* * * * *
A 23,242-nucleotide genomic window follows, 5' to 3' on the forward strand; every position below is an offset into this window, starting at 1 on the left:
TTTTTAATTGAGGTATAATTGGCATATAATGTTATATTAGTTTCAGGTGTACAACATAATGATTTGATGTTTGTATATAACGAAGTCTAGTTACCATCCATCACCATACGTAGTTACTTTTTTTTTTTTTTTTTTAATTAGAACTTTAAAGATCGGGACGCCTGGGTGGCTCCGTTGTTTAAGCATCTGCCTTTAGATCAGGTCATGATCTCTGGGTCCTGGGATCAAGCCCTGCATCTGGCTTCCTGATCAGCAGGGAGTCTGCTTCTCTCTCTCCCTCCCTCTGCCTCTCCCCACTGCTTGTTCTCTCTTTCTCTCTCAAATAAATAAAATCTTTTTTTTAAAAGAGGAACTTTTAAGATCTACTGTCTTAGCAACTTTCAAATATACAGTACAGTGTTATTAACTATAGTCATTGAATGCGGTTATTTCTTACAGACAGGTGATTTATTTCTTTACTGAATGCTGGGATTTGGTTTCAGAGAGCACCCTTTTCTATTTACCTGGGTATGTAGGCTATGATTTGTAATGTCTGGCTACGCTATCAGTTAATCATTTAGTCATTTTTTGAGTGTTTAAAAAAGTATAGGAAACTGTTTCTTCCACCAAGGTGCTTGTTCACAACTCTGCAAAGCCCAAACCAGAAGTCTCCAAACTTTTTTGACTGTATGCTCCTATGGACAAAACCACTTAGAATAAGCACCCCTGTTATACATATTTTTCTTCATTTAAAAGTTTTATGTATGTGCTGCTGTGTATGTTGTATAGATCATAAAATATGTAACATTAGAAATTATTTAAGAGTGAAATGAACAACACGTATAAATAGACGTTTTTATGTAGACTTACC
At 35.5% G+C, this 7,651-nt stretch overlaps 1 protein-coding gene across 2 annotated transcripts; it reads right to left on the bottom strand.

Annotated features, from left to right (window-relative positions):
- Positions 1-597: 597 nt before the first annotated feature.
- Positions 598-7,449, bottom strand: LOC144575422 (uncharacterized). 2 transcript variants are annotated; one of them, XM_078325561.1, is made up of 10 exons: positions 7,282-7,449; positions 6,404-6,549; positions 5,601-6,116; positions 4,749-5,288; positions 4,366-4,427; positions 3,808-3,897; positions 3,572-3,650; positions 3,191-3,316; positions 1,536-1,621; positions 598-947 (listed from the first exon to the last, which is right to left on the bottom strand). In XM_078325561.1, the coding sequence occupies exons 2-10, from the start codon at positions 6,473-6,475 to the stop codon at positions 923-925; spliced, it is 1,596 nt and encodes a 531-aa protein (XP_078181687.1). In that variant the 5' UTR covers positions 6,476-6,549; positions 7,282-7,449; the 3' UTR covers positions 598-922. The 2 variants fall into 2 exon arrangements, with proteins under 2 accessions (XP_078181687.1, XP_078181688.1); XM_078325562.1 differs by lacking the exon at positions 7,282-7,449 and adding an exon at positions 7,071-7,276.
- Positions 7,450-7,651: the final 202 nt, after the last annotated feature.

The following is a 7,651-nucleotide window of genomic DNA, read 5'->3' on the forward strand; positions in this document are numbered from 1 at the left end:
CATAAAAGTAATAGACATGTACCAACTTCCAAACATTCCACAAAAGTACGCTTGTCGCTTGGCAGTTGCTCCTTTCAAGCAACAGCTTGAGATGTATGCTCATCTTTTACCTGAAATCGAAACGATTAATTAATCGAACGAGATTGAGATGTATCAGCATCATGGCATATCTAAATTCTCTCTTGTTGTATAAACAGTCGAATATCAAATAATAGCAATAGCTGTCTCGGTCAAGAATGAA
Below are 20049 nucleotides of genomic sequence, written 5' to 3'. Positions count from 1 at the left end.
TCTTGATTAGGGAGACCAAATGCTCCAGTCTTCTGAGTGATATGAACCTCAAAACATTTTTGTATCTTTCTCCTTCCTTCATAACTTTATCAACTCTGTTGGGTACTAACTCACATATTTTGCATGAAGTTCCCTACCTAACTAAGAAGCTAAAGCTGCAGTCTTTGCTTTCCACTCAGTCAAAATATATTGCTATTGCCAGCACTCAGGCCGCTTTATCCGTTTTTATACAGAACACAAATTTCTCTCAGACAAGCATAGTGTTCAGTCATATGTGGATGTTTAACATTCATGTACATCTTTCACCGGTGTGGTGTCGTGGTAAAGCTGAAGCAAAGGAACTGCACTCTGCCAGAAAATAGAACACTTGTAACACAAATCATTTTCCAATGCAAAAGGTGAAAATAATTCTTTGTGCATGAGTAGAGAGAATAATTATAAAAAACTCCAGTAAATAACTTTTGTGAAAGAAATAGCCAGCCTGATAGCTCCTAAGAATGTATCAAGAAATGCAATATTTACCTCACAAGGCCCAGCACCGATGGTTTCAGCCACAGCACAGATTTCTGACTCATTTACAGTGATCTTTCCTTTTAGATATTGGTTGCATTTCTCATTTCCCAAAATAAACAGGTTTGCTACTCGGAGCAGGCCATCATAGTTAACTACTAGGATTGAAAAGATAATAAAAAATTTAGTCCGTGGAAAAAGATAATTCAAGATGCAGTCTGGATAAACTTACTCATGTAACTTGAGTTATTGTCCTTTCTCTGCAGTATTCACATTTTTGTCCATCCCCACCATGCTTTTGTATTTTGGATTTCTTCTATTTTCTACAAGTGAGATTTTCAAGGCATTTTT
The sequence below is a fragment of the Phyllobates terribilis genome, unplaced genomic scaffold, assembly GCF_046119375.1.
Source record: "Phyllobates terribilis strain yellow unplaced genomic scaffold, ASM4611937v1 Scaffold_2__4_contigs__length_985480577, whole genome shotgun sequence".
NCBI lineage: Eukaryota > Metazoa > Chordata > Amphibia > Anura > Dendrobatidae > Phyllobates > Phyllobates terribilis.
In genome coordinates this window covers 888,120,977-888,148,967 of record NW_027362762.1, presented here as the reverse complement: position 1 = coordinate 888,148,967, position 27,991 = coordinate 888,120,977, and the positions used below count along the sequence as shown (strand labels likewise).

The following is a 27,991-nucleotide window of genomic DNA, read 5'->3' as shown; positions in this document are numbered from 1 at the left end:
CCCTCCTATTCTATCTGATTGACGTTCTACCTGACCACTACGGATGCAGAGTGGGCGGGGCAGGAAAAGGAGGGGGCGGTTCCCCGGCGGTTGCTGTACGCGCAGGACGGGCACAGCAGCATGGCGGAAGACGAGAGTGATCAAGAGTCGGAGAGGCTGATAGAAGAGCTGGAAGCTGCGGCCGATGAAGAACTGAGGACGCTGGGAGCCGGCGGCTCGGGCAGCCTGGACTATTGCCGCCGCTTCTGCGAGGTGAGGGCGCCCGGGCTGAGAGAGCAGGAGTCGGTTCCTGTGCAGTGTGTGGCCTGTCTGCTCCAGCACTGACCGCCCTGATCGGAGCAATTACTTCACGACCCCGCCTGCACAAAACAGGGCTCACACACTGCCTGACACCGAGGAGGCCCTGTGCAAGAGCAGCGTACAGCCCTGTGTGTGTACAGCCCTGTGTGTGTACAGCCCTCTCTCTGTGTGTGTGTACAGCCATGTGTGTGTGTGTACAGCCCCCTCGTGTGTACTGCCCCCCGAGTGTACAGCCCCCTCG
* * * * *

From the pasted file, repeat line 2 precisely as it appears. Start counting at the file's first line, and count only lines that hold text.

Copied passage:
TTTTTAATTGAGGTATAATTGGCATATAATGTTATATTAGTTTCAGGTGTACAACATAATGATTTGATGTTTGTATATAACGAAGTCTAGTTACCATCCATCACCATACGTAGTTACTTTTTTTTTTTTTTTTTTAATTAGAACTTTAAAGATCGGGACGCCTGGGTGGCTCCGTTGTTTAAGCATCTGCCTTTAGATCAGGTCATGATCTCTGGGTCCTGGGATCAAGCCCTGCATCTGGCTTCCTGATCAGCAGGGAGTCTGCTTCTCTCTCTCCCTCCCTCTGCCTCTCCCCACTGCTTGTTCTCTCTTTCTCTCTCAAATAAATAAAATCTTTTTTTTAAAAGAGGAACTTTTAAGATCTACTGTCTTAGCAACTTTCAAATATACAGTACAGTGTTATTAACTATAGTCATTGAATGCGGTTATTTCTTACAGACAGGTGATTTATTTCTTTACTGAATGCTGGGATTTGGTTTCAGAGAGCACCCTTTTCTATTTACCTGGGTATGTAGGCTATGATTTGTAATGTCTGGCTACGCTATCAGTTAATCATTTAGTCATTTTTTGAGTGTTTAAAAAAGTATAGGAAACTGTTTCTTCCACCAAGGTGCTTGTTCACAACTCTGCAAAGCCCAAACCAGAAGTCTCCAAACTTTTTTGACTGTATGCTCCTATGGACAAAACCACTTAGAATAAGCACCCCTGTTATACATATTTTTCTTCATTTAAAAGTTTTATGTATGTGCTGCTGTGTATGTTGTATAGATCATAAAATATGTAACATTAGAAATTATTTAAGAGTGAAATGAACAACACGTATAAATAGACGTTTTTATGTAGACTTACC